Senior executives from broadcasting group Viacom and newspaper publisher Tribune Company yesterday asked the Senate Commerce Committee to let federal regulators remove limitations on media ownership without opposition.
Viacom’s Mel Karmazin and Tribune’s Jack Fuller described current regulations – which Federal Communications Commission chairman Michael Powell wants to relax – as out-of-date and accused them of contributing to current media woes.
“The broadcast business is dramatically changing all around us,” averred Karmazin. “Our audiences are dwindling, our margins are contracting and our share of advertising revenues is declining…Consumers, who should be central to this debate, do not benefit from the status quo when it is irrational, anti-competitive and an obstacle to expanded choice.”
Karmazin’s jeremiad, however, received little sympathy from Senator Ernest Hollings (Democrat, South Carolina), the new chairman of the Committee, who pointed out that Viacom was highly profitable. “I didn’t think profits [were] something to be embarrassed about,” retorted Karmazin, to which Hollings quipped: “You shouldn’t be embarrassed. I’d hire you this afternoon.”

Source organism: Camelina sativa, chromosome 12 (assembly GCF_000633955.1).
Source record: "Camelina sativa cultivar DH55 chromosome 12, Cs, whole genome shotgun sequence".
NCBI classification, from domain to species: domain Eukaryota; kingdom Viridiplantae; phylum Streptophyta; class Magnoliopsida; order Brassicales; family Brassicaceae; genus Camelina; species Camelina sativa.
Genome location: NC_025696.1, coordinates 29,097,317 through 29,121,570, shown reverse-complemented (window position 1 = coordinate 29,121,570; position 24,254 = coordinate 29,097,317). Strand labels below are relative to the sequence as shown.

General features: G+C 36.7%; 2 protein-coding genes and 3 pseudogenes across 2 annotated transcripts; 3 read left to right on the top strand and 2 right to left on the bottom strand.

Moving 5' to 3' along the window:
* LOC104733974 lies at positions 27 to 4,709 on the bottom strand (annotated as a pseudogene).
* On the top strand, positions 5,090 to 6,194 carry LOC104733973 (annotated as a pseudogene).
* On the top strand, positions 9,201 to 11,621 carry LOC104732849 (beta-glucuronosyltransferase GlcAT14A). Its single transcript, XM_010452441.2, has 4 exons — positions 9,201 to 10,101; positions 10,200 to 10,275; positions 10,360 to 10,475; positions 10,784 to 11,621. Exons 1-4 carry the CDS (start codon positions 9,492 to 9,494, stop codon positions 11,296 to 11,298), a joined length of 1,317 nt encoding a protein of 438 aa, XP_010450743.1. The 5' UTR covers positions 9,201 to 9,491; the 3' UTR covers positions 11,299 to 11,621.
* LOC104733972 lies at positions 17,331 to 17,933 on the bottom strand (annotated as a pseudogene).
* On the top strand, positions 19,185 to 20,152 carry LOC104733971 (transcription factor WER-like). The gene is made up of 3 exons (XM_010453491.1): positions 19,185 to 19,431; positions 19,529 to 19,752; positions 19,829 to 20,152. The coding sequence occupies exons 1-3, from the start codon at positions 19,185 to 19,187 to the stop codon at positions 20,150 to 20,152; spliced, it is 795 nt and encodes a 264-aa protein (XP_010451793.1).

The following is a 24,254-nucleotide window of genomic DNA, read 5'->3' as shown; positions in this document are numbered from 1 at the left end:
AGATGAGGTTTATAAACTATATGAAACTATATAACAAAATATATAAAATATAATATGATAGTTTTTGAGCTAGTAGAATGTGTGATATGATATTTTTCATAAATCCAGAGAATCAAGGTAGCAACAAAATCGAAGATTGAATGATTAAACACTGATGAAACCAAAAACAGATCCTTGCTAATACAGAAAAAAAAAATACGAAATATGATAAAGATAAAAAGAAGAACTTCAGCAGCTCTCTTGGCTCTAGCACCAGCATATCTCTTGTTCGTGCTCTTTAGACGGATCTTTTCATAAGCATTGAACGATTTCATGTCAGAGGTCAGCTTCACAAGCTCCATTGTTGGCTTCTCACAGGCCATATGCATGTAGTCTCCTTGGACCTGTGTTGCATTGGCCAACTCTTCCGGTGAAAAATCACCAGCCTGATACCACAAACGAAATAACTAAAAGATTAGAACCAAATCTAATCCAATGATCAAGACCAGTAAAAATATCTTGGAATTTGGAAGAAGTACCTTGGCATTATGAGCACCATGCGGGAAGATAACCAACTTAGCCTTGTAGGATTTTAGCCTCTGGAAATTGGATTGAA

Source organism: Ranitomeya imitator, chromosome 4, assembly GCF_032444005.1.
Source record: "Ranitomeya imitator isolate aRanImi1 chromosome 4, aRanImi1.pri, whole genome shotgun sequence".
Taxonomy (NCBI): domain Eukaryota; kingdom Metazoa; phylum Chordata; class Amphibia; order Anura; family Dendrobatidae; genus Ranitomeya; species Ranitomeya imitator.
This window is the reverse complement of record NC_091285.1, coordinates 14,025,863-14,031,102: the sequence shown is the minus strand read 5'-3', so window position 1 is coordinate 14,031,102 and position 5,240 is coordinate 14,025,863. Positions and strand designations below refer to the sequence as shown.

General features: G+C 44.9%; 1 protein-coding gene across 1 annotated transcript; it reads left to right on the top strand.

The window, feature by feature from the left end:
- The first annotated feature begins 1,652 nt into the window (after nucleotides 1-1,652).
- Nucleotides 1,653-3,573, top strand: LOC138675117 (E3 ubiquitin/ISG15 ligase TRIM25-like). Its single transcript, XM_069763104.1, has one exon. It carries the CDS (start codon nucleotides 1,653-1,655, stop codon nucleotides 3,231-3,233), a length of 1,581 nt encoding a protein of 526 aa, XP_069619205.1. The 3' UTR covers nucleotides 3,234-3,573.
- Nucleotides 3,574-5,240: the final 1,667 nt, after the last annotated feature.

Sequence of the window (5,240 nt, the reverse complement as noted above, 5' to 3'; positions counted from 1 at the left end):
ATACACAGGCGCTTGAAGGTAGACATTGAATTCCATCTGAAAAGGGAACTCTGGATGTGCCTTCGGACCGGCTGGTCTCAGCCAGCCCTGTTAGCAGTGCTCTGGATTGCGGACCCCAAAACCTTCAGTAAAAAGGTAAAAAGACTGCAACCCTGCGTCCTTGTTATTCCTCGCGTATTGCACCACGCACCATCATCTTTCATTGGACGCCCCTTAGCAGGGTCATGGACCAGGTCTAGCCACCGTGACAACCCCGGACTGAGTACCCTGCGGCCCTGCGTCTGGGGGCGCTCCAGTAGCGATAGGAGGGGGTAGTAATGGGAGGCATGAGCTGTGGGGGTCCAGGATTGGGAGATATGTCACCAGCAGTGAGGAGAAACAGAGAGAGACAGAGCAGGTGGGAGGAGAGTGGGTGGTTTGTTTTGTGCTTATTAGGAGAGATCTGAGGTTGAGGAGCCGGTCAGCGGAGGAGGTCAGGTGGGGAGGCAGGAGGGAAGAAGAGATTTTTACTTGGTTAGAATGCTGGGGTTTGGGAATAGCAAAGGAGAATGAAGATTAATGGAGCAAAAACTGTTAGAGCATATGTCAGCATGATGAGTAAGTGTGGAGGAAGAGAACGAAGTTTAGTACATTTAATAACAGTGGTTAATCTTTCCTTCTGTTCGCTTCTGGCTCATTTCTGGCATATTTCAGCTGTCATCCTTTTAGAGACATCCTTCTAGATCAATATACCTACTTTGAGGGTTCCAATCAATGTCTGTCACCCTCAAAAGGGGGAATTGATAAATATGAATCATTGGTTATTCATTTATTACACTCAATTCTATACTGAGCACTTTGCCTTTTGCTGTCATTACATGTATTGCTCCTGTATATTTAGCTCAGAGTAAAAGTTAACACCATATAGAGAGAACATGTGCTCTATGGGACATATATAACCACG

Hollings intends to introduce legislation to preserve current limitations on media ownership, though many senators from both parties are thought to favour a change in the rules.
Viacom is a keen advocate of media liberalization – its recent purchase of CBS means it reaches 41% of US households, above the existing limit of 35%. The media group is due to fight against the threshold in the Federal Appeals Court later this year, until when this particular ownership cap has been temporarily suspended.
News source: New York Times